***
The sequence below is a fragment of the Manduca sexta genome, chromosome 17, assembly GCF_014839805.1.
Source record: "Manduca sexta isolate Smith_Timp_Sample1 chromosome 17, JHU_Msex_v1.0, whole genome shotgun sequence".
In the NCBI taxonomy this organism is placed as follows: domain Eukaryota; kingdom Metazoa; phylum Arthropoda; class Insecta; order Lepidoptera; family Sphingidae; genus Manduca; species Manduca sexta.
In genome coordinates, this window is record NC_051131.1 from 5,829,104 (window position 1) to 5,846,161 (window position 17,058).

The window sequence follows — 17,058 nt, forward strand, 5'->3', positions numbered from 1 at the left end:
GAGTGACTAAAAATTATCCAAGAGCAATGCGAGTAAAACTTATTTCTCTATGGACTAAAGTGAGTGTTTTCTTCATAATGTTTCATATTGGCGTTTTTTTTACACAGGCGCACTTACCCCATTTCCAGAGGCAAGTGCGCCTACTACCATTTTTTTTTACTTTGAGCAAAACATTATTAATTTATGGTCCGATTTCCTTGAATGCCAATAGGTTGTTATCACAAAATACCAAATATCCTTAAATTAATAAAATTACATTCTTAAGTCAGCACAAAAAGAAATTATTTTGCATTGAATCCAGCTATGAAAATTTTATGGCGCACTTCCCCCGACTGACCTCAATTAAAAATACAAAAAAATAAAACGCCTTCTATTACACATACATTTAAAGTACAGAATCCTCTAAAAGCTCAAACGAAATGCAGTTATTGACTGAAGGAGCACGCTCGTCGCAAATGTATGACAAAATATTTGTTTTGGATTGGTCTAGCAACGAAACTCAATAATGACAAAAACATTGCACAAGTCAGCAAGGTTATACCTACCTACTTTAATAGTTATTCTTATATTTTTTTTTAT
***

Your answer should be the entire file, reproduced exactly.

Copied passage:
The sequence below is a fragment of the Manduca sexta genome, chromosome 17, assembly GCF_014839805.1.
Source record: "Manduca sexta isolate Smith_Timp_Sample1 chromosome 17, JHU_Msex_v1.0, whole genome shotgun sequence".
In the NCBI taxonomy this organism is placed as follows: domain Eukaryota; kingdom Metazoa; phylum Arthropoda; class Insecta; order Lepidoptera; family Sphingidae; genus Manduca; species Manduca sexta.
In genome coordinates, this window is record NC_051131.1 from 5,829,104 (window position 1) to 5,846,161 (window position 17,058).

The window sequence follows — 17,058 nt, forward strand, 5'->3', positions numbered from 1 at the left end:
GAGTGACTAAAAATTATCCAAGAGCAATGCGAGTAAAACTTATTTCTCTATGGACTAAAGTGAGTGTTTTCTTCATAATGTTTCATATTGGCGTTTTTTTTACACAGGCGCACTTACCCCATTTCCAGAGGCAAGTGCGCCTACTACCATTTTTTTTTACTTTGAGCAAAACATTATTAATTTATGGTCCGATTTCCTTGAATGCCAATAGGTTGTTATCACAAAATACCAAATATCCTTAAATTAATAAAATTACATTCTTAAGTCAGCACAAAAAGAAATTATTTTGCATTGAATCCAGCTATGAAAATTTTATGGCGCACTTCCCCCGACTGACCTCAATTAAAAATACAAAAAAATAAAACGCCTTCTATTACACATACATTTAAAGTACAGAATCCTCTAAAAGCTCAAACGAAATGCAGTTATTGACTGAAGGAGCACGCTCGTCGCAAATGTATGACAAAATATTTGTTTTGGATTGGTCTAGCAACGAAACTCAATAATGACAAAAACATTGCACAAGTCAGCAAGGTTATACCTACCTACTTTAATAGTTATTCTTATATTTTTTTTTAT